He introduces us to a God who is not shy about taking responsibility for suffering experienced by his children. Yet at the same time, we see a God who reveals that he is actively using suffering as a platform for the gospel and a means by which his Son, the Lord Jesus Christ, receives glory (75).

Saer also describes evangelism as a stewardship of a message determined by God, delivered by his commissioned messengers, and advanced by the simple strategy of living, loving, and speaking (86-93). Coupled with the reminder that God is the only one who can give life, the section on evangelism does much good for any wearied souls beginning to doubt their need or ability to play an active role in evangelism.

Does the idea of a God who is in complete control, yet chooses to act through our free actions, paralyze or empower you to make decisions? If you find yourself frozen in the former, then chapter five is just what the doctor ordered. It contains some of Saer’s best derailing of popular ideas which seem to dominate the Christian lingo about decision-making, including my personal favorite (and rather humorous) undressing of the phrase “I feel a real peace about . . . ” (104).

Finally, in chapter six, Saer’s persuasive case for the power of prayer, alongside his explanation of its purpose, is by itself worth the price of the book. He folds his earlier discussion of God’s will and ours into exhortations to prayer because, as he reminds us, “When God wants to bring blessing to someone, he doesn’t just press buttons on some divine remote control. No, he involves people like you and me in bringing his blessings to the world.” Or later: “The key lesson is that God turns his plans into reality by listening to—and responding to—our prayers” (132-133).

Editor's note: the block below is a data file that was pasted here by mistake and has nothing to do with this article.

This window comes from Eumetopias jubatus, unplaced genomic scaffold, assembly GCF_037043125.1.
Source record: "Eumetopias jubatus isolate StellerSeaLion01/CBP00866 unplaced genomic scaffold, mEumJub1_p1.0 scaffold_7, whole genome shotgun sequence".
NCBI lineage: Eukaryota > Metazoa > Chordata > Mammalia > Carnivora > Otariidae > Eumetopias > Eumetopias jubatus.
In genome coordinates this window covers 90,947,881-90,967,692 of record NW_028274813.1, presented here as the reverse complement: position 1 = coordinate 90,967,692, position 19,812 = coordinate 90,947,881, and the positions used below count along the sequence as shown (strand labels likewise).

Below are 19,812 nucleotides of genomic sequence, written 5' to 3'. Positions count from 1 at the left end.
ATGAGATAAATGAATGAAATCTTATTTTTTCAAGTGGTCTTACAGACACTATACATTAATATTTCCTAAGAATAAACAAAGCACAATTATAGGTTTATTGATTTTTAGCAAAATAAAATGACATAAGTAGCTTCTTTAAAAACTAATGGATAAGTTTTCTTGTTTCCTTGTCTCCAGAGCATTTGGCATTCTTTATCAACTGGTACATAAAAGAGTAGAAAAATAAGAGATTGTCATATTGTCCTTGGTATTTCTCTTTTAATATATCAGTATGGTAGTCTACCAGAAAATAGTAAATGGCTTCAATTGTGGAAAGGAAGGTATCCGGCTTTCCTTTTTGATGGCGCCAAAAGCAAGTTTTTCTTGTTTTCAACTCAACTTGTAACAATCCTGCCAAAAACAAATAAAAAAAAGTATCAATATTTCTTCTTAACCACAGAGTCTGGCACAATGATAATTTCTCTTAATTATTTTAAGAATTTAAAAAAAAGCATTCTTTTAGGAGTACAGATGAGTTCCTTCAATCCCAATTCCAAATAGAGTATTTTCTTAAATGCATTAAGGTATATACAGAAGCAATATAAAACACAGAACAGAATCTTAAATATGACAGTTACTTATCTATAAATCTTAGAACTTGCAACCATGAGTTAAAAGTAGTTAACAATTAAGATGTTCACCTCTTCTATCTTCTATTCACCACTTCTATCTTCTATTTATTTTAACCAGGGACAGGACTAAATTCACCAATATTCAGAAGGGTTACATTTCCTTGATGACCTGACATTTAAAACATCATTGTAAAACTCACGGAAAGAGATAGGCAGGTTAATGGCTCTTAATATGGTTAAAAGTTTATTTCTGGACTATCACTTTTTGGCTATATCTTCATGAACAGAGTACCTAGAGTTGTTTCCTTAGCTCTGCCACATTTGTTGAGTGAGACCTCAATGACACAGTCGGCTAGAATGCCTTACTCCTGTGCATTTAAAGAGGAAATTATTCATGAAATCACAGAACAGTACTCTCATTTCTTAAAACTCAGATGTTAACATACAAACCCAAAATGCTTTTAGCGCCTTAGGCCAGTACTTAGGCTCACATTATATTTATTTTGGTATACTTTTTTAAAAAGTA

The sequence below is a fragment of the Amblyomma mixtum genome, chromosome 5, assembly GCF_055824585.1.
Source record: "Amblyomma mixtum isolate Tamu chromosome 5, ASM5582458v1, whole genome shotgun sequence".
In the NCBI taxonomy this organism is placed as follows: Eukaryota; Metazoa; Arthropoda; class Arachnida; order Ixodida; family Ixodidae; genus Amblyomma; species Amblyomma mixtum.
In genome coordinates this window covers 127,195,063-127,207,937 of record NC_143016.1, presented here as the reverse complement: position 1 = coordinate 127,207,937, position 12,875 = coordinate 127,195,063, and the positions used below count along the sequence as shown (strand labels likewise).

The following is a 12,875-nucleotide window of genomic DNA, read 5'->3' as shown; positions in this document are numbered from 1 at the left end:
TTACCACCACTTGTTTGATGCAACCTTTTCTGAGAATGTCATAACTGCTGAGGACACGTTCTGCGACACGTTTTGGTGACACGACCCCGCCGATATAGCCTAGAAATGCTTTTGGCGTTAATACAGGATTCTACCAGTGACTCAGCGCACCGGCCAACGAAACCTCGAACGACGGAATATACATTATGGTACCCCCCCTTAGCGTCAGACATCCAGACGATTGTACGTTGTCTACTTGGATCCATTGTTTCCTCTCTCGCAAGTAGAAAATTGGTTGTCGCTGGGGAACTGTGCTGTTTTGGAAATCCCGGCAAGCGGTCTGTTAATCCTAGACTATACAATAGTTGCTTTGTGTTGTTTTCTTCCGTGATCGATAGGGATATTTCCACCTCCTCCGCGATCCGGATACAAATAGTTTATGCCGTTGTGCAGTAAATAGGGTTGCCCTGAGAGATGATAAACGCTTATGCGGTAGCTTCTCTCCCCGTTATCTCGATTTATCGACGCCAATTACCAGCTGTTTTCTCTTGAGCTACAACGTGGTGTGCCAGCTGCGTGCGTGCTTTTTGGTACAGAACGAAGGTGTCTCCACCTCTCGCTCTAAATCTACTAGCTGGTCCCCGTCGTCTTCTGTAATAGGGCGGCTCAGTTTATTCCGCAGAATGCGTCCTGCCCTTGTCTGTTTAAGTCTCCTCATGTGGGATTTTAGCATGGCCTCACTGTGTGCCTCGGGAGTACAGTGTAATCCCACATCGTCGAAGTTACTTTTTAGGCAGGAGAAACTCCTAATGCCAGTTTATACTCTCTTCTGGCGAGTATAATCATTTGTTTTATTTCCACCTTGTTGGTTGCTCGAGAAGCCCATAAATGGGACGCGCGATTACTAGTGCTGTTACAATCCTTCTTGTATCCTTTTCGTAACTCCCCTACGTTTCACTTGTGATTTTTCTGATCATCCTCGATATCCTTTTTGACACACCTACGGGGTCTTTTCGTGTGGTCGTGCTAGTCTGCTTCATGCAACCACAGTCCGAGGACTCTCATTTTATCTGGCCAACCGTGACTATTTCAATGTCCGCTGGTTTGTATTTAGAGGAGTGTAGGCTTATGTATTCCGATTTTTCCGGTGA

My main critique is this: Saer seems to claim in the introduction that careful thinking will help us to find the end of those questions about God which keep us up at night. For me, those questions center on the existence of evil (as separate from suffering) and the idea of double-predestination, which he doesn’t tackle. Of course I don’t expect him to exhaustively cover every nagging concern any Christian could have (and Deuteronomy 29:29 teaches us that we certainly don’t need all our questions answered to faithfully serve God), but I do think his literary ability caused him to oversell the true scope of the book. That being said, everything he does in fact tackle is accomplished with thorough, thoughtful, and biblically-based excellence.


Chock-full of references and clarifying connections to God’s Word, Saer demonstrates he is a pastor who is both knowledgeable of what’s in the Bible and what the Bible means for our lives. Furthermore, his creativity and obvious knack for story-telling makes this 141 page book a breeze to read. I highly recommend it for anyone—and I mean literally anyone. Give Big God to a non-Christian. Give it to a new Christian. Give it to your pastor. Give it to your grandmother.

In his conclusion, Saer reveals a hidden aim of his work in a way that is winsome and, at least for me, brought one of those good “Ahhh, now I see what you were doing” moments. Consider this a teaser trailer, not a spoiler alert; I’m not going to tell you what the secret is, but I encourage you to pick up this book and find out for yourself. If you do, you’ll be helped to think more clearly and biblically about your God as a big God. And as you do, I hope you find comfort knowing that the “God who holds the furthest reaches of the universe in his hands is interested in the most minute details of your life and mine (134).” I know I did.

William Wolfe

William Wolfe is a member of Capitol Hill Baptist Church and a congressional staffer. You can find him on Twitter at @WilliamWolfe11.